It has often been thought that the local bartender at your neighborhood pub made a good counselor for the common man. And then there is Barbershop therapy. It is about a 45 minute ‘on the couch’ therapy session so to speak. Some barbers in the south are capitalizing on time spent with their customers by discussing tough issues that their communities are facing. In both of these professions there is quite a bit of contact with people dealing with ‘stuff’.

As a bartender the beverage of choice, alcohol, is classified as a downer by the FDA. It influences emotional responses that move people to open up, often in a depressed sort of way, but nonetheless alcohol has always been considered a sort of truth serum. In the barber shop you also have open conversation. Often in lower income areas where the struggles are more clear, hairstylists have become superb discussion facilitators concerning local neighborhood issues. They mediate conversations dealing with frustrations, concerns, and questions customers have about their communities. Some even become mentors to the local youth whose hair they cut. It is also a great place to have a laugh and have your spirits lifted. However, I contend to add another ‘bar’ to create the trifecta of unlicensed therapists, the Barista.

In the barista world we serve a drug commonly known as an upper, caffeine. I know that sounds bad, but coffee for centuries has been the central beverage for many get togethers. It has been a staple in the religious community for well over half a millennia. Though energy is a side-effect produced from caffeine intake, intense focus can also be a byproduct. Focus can lead to deep, creative and inspiring ideas. I personally think that some of my best moments of creativity came while sitting with a friend, drinking a cup of coffee, figuring out the next big venture.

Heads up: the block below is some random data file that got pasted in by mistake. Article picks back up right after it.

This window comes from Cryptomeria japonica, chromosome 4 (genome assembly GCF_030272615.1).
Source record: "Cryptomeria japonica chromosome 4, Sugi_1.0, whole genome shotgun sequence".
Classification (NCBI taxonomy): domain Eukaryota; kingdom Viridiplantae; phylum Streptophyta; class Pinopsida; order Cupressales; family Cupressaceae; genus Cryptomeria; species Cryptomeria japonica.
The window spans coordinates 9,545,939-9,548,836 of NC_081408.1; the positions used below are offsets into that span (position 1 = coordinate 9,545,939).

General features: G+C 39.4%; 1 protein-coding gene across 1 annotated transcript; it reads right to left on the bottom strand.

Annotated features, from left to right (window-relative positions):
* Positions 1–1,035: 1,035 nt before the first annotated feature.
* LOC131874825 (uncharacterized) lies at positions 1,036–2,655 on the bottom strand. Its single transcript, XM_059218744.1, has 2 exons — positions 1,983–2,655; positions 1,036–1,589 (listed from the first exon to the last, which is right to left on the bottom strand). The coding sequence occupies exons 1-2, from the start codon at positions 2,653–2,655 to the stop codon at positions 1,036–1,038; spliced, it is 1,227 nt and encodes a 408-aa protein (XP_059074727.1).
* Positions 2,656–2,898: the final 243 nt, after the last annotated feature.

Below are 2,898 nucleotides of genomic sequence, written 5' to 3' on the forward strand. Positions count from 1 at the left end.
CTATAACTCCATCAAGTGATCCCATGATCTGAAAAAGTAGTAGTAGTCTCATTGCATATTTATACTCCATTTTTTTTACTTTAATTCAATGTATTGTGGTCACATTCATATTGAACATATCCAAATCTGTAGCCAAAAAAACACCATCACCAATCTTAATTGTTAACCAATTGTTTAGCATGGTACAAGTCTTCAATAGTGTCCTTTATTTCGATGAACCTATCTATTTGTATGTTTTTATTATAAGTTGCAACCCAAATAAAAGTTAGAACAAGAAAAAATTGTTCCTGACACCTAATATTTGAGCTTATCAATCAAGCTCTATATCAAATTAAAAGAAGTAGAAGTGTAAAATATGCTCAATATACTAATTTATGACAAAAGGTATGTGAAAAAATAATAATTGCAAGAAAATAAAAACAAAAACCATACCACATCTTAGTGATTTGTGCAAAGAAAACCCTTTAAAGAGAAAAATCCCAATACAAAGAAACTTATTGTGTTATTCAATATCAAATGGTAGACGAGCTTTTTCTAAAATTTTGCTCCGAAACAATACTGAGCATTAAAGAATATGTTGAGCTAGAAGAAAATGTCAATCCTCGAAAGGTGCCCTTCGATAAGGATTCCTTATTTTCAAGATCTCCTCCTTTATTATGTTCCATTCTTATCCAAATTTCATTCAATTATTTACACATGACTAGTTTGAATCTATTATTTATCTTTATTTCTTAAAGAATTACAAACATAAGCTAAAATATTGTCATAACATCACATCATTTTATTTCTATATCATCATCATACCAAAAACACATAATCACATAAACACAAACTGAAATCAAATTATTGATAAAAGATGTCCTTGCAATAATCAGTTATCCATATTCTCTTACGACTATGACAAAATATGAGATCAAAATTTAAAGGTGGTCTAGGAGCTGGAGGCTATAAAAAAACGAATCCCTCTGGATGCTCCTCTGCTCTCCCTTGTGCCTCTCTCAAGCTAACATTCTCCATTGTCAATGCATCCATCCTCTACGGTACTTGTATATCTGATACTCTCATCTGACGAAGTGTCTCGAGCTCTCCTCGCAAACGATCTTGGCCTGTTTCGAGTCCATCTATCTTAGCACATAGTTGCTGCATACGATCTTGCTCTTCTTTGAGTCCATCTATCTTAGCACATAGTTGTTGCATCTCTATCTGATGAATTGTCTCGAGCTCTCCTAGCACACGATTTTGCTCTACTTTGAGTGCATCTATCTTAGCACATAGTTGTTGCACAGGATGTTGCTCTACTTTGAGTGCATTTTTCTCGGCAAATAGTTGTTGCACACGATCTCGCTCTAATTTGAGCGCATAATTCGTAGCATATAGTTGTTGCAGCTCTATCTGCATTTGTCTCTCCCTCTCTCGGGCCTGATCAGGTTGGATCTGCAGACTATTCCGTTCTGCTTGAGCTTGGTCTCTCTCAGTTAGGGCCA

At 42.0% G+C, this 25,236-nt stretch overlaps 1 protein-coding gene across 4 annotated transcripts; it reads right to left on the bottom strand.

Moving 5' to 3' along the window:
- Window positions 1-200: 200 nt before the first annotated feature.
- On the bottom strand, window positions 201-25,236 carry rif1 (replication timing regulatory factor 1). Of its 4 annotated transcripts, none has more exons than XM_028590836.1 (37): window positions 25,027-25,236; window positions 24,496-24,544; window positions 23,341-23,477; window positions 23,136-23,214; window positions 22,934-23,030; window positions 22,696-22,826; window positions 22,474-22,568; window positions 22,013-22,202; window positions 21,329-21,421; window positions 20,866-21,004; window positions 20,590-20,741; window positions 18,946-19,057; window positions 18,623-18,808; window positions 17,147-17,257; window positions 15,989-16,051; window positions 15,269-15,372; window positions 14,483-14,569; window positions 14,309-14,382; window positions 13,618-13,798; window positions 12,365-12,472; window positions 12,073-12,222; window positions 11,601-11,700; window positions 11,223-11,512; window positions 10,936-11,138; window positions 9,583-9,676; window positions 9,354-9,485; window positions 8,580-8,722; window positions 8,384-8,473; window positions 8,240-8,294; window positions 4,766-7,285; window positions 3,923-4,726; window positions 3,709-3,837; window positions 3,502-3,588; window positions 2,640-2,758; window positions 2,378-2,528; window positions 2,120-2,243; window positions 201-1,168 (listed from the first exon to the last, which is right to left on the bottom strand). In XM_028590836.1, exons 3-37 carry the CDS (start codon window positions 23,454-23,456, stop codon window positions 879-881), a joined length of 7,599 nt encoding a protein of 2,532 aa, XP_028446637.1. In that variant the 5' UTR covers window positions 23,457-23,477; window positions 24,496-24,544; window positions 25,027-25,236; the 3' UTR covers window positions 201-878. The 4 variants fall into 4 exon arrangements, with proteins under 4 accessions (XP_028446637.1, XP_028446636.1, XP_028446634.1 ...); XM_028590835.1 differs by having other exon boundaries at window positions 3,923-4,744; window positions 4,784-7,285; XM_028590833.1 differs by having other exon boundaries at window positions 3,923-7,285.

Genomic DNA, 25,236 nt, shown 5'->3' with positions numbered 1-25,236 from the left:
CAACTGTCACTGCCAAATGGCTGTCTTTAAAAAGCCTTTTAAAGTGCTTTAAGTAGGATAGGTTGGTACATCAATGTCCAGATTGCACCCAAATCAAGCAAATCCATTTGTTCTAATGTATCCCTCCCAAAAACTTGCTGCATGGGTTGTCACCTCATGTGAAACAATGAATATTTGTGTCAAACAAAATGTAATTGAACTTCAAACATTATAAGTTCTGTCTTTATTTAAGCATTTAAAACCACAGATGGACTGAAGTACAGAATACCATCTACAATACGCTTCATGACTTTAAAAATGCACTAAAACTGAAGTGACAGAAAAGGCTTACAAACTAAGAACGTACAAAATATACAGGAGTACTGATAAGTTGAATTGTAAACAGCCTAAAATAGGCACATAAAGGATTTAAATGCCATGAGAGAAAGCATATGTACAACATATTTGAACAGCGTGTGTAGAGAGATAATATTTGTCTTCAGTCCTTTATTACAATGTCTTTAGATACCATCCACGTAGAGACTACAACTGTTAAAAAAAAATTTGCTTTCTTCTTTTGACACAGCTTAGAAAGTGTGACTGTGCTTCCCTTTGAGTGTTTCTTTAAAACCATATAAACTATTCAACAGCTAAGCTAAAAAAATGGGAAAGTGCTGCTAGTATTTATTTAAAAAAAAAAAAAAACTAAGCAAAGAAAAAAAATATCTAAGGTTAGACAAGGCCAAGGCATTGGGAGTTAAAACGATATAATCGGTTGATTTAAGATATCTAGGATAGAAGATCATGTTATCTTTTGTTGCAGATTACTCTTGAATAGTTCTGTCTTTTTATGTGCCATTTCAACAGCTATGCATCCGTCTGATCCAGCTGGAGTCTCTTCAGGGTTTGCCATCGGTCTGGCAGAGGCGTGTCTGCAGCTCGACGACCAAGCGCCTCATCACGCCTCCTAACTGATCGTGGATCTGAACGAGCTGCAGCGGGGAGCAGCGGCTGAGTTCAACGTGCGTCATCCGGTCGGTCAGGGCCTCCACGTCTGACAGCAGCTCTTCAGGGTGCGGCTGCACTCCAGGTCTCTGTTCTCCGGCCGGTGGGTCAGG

Mental health in our culture is becoming more and more prevalent and recognized as a top issue for the human race. I say the entire human race because it is one that effects all ages, all genders, all cultures, all parts of society. I would venture to say that no one can escape struggling with mental health at some point in their life. We always discuss physical health, like losing weight and such, but we forget how much more important our mental health is. It is opportunities that arise, often at a bar, a barber shop, or a coffee shop, that we in these professions consider blessings (some maybe curses). It is in these opportunities that we are hopeful people will be willing, if necessary, to unwind and decompress so as not to let the pressures of life build up to a destructive level.

I think of the 80s sitcom, Cheers, and the relationships between the customers and staff. It was often dysfunctional (but life is messy sometimes), and it was also healthy. Cheers was a show that demonstrated the complexity of the neighborhood bar or pub where the upper class rubbed shoulders with the working class. It was where gender issues were discussed and sometimes argued. It was a place where race, economics, politics, religion, sports, etc., were all up for conversation, and sometimes debate. Yet in the end people were able to vent frustrations, ask tough questions, or even walk through difficult situations together as a community, as friends.

Baristas have a wonderful opportunity before them. They are the ‘new bar’. They are the new unlicensed therapist, or at the very least an available ear. Blessings!